The jury found the FeltRoll concept innovative, as it addressed an acute and growing problem in a simple, flexible and non-intrusive way.
In many new builds and spaces, reverberation can lead to unwanted noise and causing discomfort and stress. Modern architecture has done little to solve this growing problem, which largely affects the hard of hearing. Noise is the main cause of complaint in the workplace. Over time, many people can develop a stiff neck, headaches or increased mental stress as a result of increased noise levels and a lack of spaces to concentrate.
The designers chanced upon a surplus material in the form of coarse wool, which they wanted to use in some way. They found that the wool had a number of good qualities, one of which was its ability to absorb sound. Modern interiors generally accommodate the addition of textiles, but these are considered by many to be old fashioned and unattractive. On the other hand, energy-saving buildings have a lot of exposed concrete. Therefore, it can be challenging to convey the unique characteristics of the wool felt as an enrichment to these environments.
They started by interviewing HR staff in public buildings and large offices where acoustics can often be problematic. They then held a workshop for people from different backgrounds to imagine how the wool felt could be used. Amongst others, this group consisted of artists, architects, chemists and product designers. It was quickly discovered that they wanted to further develop the sound absorbing quality of the wool as this had the most potential. A key question resulted: how could sound absorption be incorporated into modern architecture?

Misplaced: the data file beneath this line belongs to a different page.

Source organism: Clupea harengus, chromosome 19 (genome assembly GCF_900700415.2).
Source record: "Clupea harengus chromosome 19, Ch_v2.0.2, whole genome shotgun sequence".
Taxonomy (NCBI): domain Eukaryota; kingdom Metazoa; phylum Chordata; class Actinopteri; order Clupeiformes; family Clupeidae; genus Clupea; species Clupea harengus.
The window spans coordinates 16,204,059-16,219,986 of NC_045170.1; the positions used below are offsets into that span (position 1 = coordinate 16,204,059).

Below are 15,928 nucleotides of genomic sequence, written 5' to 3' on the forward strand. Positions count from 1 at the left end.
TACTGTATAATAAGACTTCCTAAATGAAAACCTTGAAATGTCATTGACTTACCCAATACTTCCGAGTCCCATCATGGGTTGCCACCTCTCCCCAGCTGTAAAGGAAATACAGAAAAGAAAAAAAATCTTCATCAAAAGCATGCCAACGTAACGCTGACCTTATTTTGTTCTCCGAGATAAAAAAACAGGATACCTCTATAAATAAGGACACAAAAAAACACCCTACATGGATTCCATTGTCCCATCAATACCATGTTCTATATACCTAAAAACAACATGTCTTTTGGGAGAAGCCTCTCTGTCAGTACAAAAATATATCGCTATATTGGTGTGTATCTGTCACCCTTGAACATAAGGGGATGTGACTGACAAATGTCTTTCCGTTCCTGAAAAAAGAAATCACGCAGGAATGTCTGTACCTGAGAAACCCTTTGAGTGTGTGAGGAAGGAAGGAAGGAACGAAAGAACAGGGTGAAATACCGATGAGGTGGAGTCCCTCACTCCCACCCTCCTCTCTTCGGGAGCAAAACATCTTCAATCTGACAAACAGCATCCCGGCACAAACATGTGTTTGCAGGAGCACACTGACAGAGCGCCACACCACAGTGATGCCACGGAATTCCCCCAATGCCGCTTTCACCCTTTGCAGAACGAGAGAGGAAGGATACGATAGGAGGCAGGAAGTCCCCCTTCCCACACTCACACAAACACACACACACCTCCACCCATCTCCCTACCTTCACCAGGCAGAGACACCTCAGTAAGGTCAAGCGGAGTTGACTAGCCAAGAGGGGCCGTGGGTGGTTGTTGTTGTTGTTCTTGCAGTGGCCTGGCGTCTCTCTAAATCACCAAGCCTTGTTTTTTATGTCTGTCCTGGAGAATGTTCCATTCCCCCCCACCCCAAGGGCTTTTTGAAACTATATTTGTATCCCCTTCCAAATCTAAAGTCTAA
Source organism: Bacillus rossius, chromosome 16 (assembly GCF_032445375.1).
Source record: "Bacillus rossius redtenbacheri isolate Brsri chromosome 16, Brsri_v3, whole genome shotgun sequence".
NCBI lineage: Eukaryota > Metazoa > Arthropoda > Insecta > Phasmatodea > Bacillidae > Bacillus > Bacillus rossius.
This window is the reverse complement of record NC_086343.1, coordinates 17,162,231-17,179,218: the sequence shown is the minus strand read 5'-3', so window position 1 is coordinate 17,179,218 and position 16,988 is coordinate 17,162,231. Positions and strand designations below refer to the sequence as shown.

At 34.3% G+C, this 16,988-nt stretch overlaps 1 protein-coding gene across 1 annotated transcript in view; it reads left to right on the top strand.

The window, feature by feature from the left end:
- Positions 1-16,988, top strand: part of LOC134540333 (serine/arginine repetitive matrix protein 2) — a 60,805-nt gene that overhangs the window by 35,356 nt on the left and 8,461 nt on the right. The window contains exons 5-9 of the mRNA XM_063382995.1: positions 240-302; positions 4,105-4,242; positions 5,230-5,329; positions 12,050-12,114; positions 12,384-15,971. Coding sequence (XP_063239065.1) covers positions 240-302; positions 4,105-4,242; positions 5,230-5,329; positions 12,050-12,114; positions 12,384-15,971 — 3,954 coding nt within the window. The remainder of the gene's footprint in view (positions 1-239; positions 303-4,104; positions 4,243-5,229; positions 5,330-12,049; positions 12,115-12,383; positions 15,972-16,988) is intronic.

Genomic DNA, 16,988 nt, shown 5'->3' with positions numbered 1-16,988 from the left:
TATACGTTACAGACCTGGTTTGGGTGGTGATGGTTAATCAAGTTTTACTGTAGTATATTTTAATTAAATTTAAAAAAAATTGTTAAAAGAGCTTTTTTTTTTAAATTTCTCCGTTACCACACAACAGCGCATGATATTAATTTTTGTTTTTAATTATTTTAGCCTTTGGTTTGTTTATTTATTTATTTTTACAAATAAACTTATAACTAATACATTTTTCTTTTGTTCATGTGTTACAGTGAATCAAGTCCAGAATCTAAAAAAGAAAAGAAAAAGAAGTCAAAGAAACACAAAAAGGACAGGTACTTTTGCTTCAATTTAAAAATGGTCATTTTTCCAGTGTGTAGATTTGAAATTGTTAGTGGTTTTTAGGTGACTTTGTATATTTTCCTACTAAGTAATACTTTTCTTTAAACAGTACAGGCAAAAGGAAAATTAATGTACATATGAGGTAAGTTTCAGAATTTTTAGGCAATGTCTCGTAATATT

“Contemporary architecture and interiors are created on drawing boards where it is easy for the eyes to visualise, but the audibility of a room is ignored. Therefore, the noise problem appears later, at which time it is more difficult and expensive to solve than if the acoustics had been considered from the beginning, “ explains Birgitte Linde Relling, Entrepreneur and Product Designer, who founded Rom & Tonik alongside Jo Røsvik Angell.
For centuries, Mongolian nomads have used felted wool as a building material for their tents. The coarse wool has numerous qualities for which FeltRoll envisioned new uses. They produce the wool using traditional processes that involve spreading the wool on a large table, soaking it in water and then rolling it entirely in a cotton cloth. The wool is then processed until it is felted together. This craft method produces a unique structure that is particularly good at absorbing sound.
Universal design was a fundamental part of the designers’ undertaking as they focused on working with people to understand the challenges they had around sound, and then addressed these by using the sound-absorbing materials. The material development was based on real people’s needs.
The material is presented as a sound absorbing interior product that solves acute and growing problems with poor acoustics in a simple way that blends into most interiors. FeltRoll adds softness, texture and warmth, qualities that are often underestimated in modern interiors. The surface has an exquisite, concrete-like structure with some slight coarseness that absorbs a large amount of noise. It comes in natural grey, but can be supplied in other tones upon request. The wool can be vacuumed for effective cleaning. The sound absorbing wall felt improves the atmosphere for everyone, regardless of their hearing ability or requirements.
FeltRoll is extremely discreet and therefore easy to integrate into most interiors. It is easy to assemble and install onto one wall at a time. It is highly stain-resistant and antibacterial due to the natural lanolin content, and exhibits allergy-friendly qualities.
FeltRoll adds softness, texture and warmth, qualities that are often underestimated in modern interiors.
The material development was based on real people’s needs.